You can also voluntarily use the conciliation process for a serious problem that you can’t resolve through the grievance process. You don’t necessarily have to file a claim in the employment tribunal. Get advice from Employee Rescue about using ACAS Early Conciliation


Choosing a forum

The Employment Tribunal

The decision as to which court or tribunal to start your case in depends partly on the legal issues at stake, and the amount of compensation that you want.  A claim to enforce a statutory right against your employer is brought in the Employment Tribunal rather than in the regular courts. The employment tribunal has a jurisdiction list which is a list of the employment law issues that the employment tribunal will deal with, and the codes that are attached to them. The details of your case are written on a claim form called the ET1 and sent electronically or in hard copy to the Employment Tribunals Central office, and your employer replies on a form called the ET3 response form. Cases that can be heard in the employment tribunal include;

  • Discrimination
  • Wrongful dismissal
  • Unfair dismissal
  • Unfair constructive dismissal
  • Equality of terms (Equal pay)
  • Unauthorised deductions from wages

There are strict time limits for making a claim in the employment tribunal. The time-limit is usually three months less one day for each issue that you are complaining about.


County Court and High Court

Issues such as a breach of contract or negligence go to the County Court if the amount you are looking to claim is more than £25,000.00. If it is less than £25,000 they can be heard in the employment tribunal, but only if the employment contract has come to an end, and your claim is filed within three months of the contract ending. Claims for breach of contract or negligence which are in excess of £50,000.00 are heard in the High Court. In the County Court you start your claim on a form N1.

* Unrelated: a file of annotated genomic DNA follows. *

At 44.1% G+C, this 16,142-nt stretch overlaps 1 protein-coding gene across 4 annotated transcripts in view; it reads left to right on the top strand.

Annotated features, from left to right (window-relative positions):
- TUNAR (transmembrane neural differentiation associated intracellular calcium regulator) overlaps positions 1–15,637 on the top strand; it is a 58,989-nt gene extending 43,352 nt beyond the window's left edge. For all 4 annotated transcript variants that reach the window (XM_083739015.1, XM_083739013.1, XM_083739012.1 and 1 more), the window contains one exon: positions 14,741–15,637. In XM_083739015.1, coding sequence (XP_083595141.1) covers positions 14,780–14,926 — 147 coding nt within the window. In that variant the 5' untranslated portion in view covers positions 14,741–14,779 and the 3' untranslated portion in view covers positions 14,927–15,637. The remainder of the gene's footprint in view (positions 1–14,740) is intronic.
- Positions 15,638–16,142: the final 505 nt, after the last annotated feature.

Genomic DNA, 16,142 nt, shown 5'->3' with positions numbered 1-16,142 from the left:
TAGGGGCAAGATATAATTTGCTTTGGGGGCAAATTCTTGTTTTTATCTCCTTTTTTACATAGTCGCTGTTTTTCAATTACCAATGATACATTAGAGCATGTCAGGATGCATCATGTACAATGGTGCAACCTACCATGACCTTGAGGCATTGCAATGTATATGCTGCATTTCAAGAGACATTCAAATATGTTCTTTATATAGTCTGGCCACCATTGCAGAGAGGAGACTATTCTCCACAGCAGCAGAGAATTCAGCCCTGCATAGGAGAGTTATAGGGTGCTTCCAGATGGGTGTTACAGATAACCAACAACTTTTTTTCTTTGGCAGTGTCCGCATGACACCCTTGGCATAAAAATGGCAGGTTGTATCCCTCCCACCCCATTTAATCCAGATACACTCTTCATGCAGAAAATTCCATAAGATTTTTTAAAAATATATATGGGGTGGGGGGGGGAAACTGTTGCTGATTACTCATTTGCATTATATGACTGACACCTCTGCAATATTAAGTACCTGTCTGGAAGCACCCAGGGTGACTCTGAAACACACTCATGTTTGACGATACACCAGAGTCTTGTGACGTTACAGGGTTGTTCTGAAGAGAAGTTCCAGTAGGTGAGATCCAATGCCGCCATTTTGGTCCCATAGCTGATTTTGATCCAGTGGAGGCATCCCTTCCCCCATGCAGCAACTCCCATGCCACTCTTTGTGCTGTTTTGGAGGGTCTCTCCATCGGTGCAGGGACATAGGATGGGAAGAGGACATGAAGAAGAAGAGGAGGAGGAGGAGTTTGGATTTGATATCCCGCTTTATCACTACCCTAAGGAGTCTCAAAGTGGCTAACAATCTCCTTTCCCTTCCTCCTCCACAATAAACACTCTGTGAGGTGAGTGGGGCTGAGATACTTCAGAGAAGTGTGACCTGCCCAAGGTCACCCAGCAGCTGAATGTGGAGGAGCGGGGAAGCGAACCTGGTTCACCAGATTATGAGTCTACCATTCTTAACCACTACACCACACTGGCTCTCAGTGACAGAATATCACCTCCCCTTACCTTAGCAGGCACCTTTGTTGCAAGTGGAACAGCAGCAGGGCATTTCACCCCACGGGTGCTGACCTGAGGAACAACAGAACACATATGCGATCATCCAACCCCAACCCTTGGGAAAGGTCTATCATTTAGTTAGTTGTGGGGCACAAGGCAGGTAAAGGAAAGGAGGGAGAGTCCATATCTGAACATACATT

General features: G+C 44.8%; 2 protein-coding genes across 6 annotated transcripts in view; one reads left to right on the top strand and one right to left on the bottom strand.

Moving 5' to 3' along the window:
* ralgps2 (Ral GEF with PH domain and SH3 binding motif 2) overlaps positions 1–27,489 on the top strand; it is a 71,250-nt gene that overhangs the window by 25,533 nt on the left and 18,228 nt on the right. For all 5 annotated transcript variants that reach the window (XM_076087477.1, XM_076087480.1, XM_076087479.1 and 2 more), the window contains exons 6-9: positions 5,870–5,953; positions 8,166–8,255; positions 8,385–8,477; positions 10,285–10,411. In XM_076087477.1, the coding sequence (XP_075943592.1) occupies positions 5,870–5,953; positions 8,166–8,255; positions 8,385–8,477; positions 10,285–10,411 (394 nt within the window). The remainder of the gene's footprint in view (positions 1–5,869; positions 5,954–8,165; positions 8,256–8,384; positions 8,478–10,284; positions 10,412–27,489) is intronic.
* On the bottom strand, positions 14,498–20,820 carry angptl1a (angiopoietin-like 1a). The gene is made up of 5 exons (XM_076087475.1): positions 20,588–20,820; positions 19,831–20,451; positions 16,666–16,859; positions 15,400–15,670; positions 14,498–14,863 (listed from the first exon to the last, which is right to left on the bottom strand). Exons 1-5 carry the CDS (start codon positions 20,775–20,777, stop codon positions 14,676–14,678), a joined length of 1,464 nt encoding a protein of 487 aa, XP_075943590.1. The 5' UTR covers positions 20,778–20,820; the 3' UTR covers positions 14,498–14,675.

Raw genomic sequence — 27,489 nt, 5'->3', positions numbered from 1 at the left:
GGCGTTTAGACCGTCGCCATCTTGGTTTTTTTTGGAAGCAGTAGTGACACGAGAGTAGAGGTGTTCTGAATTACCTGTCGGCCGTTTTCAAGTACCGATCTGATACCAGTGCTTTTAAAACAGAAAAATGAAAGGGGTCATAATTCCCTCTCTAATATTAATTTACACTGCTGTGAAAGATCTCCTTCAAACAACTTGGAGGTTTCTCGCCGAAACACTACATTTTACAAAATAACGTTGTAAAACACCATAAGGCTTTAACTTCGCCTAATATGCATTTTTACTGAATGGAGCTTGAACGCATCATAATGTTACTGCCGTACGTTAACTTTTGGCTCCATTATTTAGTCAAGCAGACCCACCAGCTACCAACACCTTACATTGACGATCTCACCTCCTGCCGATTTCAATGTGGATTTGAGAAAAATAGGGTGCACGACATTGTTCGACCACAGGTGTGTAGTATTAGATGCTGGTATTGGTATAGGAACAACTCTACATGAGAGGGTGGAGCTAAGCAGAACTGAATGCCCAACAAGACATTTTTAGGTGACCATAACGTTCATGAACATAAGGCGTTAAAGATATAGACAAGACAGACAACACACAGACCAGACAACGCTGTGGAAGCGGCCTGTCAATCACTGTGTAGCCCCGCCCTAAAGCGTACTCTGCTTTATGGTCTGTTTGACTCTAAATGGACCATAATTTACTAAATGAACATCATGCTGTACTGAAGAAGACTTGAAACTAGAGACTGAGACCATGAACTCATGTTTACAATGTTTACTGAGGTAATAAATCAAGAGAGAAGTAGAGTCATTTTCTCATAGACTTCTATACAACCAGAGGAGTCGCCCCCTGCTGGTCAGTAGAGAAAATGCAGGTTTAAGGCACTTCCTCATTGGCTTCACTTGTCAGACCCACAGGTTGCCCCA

Cases that are heard in the County Court or High Court include;

  • Breach of contract claims about non payment of wages, outstanding benefits and notice pay.
  • Accidents at work, also called personal injury claims
  • Restrictive covenants
  • Other employment contract claims for damages

The time limit for breach of contract claims in the county court is six years from the date of the breach.


Who decides cases in the ET?

will Usually cases are heard by a panel of three people, made up of an employment judge who is an experienced lawyer, supported by two lay members. Sometimes cases are heard by a single judge.


Rules of procedure

Employment tribunals have rules about how they work, and what they expect from claimants, respondents and their representatives. These are called the Employment Tribunal Rules of Procedure. You should not start your claim or do anything in the Employment Tribunal without knowing what the rules say about what you want to do. The rules are detailed legal guidelines about;

  • starting a claim
  • responding to a claim
  • contract claims
  • case management orders
  • hearings
  • withdrawing cases
  • the tribunal’s decision
  • costs orders
  • delivering documents

Updated: 16/03/2020